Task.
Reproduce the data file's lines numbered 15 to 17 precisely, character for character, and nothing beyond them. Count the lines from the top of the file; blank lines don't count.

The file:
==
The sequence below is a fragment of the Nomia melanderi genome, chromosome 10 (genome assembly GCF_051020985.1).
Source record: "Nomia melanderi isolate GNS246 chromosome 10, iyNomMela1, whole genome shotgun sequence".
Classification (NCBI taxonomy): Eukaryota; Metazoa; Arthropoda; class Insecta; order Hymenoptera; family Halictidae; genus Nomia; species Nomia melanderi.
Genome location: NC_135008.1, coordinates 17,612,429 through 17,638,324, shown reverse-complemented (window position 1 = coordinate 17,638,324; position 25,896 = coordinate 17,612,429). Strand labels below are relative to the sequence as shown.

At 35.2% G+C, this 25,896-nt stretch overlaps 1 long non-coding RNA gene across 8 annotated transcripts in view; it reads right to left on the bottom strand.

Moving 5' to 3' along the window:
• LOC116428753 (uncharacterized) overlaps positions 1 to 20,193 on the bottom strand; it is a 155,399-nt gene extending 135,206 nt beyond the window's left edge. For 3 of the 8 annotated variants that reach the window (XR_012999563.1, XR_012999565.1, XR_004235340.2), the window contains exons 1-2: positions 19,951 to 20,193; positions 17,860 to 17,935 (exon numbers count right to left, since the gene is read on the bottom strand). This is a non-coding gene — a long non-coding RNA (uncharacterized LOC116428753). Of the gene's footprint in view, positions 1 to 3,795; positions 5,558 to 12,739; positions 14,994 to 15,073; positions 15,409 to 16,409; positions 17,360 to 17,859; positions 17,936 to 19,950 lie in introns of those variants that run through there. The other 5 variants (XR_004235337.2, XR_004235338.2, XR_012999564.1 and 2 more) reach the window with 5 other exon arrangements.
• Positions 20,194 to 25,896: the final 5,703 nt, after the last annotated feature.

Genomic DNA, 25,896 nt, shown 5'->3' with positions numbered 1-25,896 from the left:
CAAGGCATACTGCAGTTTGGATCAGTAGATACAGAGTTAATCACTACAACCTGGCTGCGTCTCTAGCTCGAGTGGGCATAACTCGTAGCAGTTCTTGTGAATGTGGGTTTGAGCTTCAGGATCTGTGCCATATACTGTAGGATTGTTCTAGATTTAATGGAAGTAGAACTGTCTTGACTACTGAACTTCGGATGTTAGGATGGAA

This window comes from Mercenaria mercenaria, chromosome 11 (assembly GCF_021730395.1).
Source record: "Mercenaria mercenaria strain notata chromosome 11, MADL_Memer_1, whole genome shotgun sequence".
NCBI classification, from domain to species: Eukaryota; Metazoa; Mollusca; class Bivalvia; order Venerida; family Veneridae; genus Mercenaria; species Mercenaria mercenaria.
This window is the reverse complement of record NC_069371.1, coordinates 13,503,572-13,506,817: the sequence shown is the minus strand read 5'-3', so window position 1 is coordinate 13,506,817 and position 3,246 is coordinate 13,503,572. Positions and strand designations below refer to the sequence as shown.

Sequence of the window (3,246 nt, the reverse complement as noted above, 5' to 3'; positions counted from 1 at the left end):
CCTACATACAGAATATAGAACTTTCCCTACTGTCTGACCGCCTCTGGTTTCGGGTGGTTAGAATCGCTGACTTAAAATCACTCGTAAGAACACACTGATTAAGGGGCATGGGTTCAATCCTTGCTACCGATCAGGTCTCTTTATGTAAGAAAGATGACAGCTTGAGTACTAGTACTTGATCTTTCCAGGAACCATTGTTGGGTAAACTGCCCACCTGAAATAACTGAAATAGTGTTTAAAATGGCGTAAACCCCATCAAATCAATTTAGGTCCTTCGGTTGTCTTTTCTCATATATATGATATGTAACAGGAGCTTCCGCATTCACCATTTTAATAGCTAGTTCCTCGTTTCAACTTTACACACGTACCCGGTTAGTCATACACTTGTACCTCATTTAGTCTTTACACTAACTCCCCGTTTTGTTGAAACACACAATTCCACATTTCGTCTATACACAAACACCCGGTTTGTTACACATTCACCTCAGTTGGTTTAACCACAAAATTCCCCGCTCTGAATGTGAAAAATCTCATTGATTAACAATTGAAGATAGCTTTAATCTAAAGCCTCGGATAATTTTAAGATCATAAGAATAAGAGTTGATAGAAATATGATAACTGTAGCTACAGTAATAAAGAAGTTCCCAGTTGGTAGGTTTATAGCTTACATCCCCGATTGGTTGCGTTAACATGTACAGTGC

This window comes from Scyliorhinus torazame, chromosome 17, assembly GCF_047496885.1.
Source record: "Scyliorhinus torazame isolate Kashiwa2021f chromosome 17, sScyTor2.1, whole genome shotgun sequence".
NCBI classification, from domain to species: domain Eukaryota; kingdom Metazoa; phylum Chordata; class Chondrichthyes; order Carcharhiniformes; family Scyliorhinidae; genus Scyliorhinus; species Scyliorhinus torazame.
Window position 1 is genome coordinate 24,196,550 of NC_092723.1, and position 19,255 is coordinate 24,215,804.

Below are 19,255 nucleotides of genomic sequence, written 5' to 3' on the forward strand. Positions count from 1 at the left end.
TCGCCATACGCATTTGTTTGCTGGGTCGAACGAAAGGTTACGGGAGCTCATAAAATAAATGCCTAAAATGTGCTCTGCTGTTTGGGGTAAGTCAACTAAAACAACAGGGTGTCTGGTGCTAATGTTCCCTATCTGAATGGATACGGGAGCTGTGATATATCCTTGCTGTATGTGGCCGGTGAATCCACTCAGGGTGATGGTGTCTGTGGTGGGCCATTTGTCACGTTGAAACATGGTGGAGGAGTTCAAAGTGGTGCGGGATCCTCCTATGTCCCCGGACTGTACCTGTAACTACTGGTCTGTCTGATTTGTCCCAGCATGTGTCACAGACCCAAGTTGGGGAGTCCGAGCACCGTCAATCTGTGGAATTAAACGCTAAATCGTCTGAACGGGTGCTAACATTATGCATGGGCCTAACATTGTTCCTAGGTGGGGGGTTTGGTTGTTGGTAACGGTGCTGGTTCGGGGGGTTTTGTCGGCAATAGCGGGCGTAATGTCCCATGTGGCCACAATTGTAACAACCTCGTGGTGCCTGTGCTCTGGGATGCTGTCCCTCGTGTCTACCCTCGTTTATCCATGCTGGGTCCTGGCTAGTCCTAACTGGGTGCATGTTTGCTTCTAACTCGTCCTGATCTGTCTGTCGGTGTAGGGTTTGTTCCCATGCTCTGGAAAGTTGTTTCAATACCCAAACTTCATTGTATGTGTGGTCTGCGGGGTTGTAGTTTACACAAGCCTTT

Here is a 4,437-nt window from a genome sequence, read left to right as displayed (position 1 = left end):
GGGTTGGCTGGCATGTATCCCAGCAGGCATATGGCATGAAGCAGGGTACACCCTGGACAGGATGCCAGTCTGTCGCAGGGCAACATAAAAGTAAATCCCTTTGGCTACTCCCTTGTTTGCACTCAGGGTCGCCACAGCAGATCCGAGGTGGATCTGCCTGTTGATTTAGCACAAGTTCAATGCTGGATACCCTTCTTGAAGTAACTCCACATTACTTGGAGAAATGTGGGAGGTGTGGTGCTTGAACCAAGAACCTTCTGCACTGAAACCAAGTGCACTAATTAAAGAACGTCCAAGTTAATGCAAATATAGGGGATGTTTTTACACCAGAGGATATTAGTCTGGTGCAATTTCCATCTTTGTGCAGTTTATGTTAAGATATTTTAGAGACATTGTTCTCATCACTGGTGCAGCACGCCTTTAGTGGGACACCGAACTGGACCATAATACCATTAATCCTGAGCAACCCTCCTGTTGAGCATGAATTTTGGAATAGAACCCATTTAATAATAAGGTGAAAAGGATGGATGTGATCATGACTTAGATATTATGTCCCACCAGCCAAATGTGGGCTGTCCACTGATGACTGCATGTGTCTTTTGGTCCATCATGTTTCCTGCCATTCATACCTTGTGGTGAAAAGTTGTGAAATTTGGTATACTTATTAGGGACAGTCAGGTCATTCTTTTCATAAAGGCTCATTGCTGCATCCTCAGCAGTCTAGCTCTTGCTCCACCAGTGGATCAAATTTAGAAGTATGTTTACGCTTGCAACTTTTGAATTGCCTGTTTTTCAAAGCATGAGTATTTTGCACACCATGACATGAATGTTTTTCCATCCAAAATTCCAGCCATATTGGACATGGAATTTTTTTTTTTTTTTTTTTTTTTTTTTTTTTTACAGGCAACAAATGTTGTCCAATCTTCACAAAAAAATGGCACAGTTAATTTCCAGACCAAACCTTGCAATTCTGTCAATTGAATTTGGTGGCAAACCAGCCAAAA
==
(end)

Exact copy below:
Sequence of the window (3,246 nt, the reverse complement as noted above, 5' to 3'; positions counted from 1 at the left end):
CCTACATACAGAATATAGAACTTTCCCTACTGTCTGACCGCCTCTGGTTTCGGGTGGTTAGAATCGCTGACTTAAAATCACTCGTAAGAACACACTGATTAAGGGGCATGGGTTCAATCCTTGCTACCGATCAGGTCTCTTTATGTAAGAAAGATGACAGCTTGAGTACTAGTACTTGATCTTTCCAGGAACCATTGTTGGGTAAACTGCCCACCTGAAATAACTGAAATAGTGTTTAAAATGGCGTAAACCCCATCAAATCAATTTAGGTCCTTCGGTTGTCTTTTCTCATATATATGATATGTAACAGGAGCTTCCGCATTCACCATTTTAATAGCTAGTTCCTCGTTTCAACTTTACACACGTACCCGGTTAGTCATACACTTGTACCTCATTTAGTCTTTACACTAACTCCCCGTTTTGTTGAAACACACAATTCCACATTTCGTCTATACACAAACACCCGGTTTGTTACACATTCACCTCAGTTGGTTTAACCACAAAATTCCCCGCTCTGAATGTGAAAAATCTCATTGATTAACAATTGAAGATAGCTTTAATCTAAAGCCTCGGATAATTTTAAGATCATAAGAATAAGAGTTGATAGAAATATGATAACTGTAGCTACAGTAATAAAGAAGTTCCCAGTTGGTAGGTTTATAGCTTACATCCCCGATTGGTTGCGTTAACATGTACAGTGC

This window comes from Scyliorhinus torazame, chromosome 17, assembly GCF_047496885.1.